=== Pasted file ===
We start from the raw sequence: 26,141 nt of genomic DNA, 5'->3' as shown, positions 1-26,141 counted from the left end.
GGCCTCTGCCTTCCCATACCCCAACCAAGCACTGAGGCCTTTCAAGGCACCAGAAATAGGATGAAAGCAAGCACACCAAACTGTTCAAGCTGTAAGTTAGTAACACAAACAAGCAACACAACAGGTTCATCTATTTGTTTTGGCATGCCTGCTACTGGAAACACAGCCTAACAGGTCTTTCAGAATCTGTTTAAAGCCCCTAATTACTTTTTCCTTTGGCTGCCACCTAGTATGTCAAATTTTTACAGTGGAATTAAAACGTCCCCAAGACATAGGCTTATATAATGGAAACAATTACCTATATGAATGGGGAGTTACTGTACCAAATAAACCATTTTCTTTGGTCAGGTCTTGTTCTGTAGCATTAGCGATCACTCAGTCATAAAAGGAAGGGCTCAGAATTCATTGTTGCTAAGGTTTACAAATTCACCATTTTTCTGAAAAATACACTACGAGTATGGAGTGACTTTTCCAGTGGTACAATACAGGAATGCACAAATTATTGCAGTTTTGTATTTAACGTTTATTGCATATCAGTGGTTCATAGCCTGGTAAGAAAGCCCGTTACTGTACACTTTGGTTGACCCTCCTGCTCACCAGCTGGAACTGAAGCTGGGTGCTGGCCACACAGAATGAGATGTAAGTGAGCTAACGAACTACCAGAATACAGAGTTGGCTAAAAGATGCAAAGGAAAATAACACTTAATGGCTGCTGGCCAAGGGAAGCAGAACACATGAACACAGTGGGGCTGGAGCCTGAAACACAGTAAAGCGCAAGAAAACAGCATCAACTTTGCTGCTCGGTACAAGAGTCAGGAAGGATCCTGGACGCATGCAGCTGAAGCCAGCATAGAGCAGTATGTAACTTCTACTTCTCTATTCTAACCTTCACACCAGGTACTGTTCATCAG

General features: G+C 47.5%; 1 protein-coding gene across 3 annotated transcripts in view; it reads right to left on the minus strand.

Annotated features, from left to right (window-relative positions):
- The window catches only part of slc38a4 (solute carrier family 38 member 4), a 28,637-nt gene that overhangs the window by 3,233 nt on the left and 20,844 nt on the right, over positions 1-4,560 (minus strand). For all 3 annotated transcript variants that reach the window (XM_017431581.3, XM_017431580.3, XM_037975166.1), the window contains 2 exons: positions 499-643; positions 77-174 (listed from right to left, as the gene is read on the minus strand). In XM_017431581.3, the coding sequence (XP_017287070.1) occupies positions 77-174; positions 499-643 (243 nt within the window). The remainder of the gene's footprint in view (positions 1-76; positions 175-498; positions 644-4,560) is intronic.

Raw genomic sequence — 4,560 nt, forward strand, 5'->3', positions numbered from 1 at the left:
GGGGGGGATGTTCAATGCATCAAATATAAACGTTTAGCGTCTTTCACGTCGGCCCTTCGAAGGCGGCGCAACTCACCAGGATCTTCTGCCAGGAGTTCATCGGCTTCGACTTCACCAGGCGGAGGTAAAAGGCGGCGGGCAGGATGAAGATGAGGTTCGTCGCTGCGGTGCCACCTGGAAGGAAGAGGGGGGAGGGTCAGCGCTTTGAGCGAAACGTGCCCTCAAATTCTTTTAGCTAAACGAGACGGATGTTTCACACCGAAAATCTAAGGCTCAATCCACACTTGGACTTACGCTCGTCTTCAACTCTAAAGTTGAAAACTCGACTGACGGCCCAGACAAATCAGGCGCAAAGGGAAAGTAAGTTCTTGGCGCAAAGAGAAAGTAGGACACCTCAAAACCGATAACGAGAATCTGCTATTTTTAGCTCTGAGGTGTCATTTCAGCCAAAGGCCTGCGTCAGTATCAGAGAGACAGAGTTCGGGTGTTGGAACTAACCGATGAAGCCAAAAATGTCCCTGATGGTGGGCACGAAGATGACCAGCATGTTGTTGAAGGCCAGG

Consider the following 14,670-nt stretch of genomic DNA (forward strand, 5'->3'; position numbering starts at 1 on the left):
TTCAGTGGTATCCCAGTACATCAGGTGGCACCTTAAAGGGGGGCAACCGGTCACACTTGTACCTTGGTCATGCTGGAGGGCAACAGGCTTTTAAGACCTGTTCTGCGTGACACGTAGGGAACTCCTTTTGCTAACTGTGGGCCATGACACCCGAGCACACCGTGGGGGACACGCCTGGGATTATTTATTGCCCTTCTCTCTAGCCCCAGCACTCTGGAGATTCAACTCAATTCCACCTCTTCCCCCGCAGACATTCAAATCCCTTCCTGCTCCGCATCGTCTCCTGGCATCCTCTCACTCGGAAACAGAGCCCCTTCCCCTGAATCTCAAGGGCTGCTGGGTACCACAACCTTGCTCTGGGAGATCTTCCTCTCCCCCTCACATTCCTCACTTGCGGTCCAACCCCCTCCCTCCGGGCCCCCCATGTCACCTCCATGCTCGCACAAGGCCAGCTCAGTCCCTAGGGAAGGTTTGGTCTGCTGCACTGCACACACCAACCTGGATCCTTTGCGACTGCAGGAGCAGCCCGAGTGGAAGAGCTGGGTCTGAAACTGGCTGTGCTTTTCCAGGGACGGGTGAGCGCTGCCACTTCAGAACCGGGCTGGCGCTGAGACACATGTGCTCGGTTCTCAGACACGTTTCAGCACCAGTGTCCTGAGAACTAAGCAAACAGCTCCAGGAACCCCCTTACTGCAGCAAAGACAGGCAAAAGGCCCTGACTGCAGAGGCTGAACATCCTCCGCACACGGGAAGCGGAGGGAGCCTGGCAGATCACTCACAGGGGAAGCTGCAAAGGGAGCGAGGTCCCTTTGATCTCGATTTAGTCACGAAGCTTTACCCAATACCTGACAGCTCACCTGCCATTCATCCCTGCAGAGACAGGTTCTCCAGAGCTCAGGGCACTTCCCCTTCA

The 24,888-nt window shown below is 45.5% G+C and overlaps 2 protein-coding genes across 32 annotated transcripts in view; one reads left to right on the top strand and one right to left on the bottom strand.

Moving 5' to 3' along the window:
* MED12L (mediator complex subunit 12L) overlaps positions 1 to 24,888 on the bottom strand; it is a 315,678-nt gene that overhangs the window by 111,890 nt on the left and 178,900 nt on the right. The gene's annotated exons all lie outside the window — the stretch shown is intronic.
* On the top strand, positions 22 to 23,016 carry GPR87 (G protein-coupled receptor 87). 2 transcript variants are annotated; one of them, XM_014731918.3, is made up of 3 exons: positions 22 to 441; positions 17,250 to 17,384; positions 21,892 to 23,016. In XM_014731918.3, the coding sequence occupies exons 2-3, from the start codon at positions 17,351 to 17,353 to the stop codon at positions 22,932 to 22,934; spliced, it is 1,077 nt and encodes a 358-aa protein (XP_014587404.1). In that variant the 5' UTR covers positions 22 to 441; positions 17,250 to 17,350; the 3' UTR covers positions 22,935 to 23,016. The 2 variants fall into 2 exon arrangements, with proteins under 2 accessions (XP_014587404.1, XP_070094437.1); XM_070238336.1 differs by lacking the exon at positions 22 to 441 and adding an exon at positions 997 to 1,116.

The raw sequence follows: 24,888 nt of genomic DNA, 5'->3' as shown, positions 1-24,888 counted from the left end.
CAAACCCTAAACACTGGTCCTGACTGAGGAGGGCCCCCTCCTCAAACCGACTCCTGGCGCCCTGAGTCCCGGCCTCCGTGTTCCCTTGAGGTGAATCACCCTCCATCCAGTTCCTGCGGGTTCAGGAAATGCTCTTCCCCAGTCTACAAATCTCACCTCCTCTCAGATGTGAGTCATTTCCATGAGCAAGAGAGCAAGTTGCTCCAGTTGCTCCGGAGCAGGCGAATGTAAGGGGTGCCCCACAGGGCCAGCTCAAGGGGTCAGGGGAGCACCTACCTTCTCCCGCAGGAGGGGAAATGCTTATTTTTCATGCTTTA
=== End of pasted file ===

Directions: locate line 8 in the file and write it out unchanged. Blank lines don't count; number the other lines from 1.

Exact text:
Consider the following 14,670-nt stretch of genomic DNA (forward strand, 5'->3'; position numbering starts at 1 on the left):